An unusual glow

THE list of candidates for the most beleaguered part of Europe’s nuclear-power industry is long. But since last year Sweden, which generates about 40% of its electricity through nuclear energy, has been a strong contender. A tax increased to punitive levels in 2015 by the anti-nuclear Green Party hit its operators so hard that they threatened to close all ten of the country’s plants unless it was scrapped. On June 10th the government, including the Greens, caved in and threw them a lifeline. It has promised to phase out the tax from next year and will allowed operators to replace ageing reactors with new ones.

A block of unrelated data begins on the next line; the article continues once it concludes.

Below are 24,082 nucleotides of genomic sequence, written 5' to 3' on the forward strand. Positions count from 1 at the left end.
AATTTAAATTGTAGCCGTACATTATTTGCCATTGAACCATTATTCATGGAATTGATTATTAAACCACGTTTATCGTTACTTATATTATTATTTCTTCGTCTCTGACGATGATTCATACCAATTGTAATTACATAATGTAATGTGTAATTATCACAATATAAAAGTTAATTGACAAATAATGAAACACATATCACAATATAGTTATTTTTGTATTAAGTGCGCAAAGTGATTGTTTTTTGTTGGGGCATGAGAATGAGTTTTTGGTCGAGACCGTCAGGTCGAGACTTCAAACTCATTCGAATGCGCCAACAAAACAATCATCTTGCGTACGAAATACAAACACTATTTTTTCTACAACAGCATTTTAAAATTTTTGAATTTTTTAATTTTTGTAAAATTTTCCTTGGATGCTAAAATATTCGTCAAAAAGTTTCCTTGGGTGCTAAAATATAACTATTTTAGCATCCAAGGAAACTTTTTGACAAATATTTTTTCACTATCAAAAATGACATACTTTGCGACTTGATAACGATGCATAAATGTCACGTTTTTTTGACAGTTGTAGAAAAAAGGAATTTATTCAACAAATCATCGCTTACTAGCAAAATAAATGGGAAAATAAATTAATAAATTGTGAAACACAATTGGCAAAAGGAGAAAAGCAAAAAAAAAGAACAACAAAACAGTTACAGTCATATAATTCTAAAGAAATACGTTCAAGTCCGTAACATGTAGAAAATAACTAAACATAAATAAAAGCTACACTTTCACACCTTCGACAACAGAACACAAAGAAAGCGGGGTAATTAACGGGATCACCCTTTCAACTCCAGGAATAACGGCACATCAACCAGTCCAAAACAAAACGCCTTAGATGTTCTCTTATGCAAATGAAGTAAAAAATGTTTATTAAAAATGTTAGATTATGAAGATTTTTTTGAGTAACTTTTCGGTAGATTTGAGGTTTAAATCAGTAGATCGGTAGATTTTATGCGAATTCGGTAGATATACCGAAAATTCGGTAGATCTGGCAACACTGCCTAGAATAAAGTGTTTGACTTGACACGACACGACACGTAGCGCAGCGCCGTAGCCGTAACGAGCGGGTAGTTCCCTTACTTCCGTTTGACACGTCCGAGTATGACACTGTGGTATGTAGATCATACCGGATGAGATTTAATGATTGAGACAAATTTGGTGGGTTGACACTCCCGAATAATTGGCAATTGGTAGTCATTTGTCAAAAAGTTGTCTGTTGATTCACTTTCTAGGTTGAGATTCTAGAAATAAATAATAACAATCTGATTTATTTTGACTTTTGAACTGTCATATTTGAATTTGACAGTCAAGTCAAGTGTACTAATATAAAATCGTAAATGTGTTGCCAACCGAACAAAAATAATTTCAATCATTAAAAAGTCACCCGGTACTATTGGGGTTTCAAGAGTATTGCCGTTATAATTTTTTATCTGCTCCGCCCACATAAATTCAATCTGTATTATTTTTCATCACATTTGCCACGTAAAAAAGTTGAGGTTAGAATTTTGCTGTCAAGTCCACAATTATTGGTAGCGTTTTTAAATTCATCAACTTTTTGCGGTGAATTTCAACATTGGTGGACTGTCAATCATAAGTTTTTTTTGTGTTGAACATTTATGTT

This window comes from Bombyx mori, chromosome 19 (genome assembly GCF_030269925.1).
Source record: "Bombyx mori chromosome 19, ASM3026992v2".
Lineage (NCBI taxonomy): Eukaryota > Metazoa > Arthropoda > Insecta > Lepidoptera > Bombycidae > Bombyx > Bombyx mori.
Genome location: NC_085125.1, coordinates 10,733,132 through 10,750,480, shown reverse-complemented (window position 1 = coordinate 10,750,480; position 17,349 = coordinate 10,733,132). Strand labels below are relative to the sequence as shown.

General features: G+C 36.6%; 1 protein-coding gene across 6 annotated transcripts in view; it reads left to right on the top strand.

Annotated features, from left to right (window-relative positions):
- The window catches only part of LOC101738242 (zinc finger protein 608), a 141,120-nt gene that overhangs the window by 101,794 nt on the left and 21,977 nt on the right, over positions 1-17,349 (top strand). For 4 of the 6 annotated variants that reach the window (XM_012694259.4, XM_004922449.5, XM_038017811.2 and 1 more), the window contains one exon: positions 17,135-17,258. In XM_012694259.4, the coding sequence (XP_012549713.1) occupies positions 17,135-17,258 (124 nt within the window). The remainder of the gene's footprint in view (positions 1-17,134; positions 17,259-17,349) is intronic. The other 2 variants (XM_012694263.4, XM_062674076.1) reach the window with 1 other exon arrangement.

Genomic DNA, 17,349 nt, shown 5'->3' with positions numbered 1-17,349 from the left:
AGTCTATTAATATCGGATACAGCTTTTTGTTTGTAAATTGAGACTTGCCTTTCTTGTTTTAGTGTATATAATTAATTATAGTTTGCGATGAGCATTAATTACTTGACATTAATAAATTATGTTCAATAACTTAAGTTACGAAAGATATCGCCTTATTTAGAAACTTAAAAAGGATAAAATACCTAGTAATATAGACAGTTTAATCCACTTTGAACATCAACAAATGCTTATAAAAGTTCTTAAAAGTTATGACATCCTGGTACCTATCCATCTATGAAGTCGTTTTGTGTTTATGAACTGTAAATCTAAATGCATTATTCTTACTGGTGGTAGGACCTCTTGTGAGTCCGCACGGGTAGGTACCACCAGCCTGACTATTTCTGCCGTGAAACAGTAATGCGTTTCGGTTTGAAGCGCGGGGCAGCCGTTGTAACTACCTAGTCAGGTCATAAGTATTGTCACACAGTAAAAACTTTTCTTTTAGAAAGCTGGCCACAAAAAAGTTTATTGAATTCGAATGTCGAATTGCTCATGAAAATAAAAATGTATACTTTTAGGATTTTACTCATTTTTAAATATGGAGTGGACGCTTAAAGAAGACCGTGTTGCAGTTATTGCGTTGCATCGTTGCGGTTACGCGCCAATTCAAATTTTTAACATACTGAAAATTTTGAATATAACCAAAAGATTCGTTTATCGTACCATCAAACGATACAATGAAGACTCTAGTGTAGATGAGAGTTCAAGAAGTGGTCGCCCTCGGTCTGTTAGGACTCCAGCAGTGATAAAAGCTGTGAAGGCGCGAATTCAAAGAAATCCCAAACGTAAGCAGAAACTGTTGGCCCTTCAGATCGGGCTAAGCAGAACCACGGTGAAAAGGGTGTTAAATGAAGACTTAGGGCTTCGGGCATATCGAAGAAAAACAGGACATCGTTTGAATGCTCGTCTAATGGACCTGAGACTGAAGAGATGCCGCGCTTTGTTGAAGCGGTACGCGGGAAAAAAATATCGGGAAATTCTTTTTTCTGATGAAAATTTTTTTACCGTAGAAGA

This was a rare piece of good news for an industry that looks like it is on its last legs in much of western Europe. Germany is decommissioning all of its reactors and France is cutting the share of nuclear in the energy mix to half, from 75%, by 2025. The country’s main power provider, Electricité de France (EDF), is under fire for the shortcomings of the as-yet-unfinished European Pressurised Reactors (EPRs) under construction in Finland and France. Its proposed EPR scheme at Hinkley Point in...Continue reading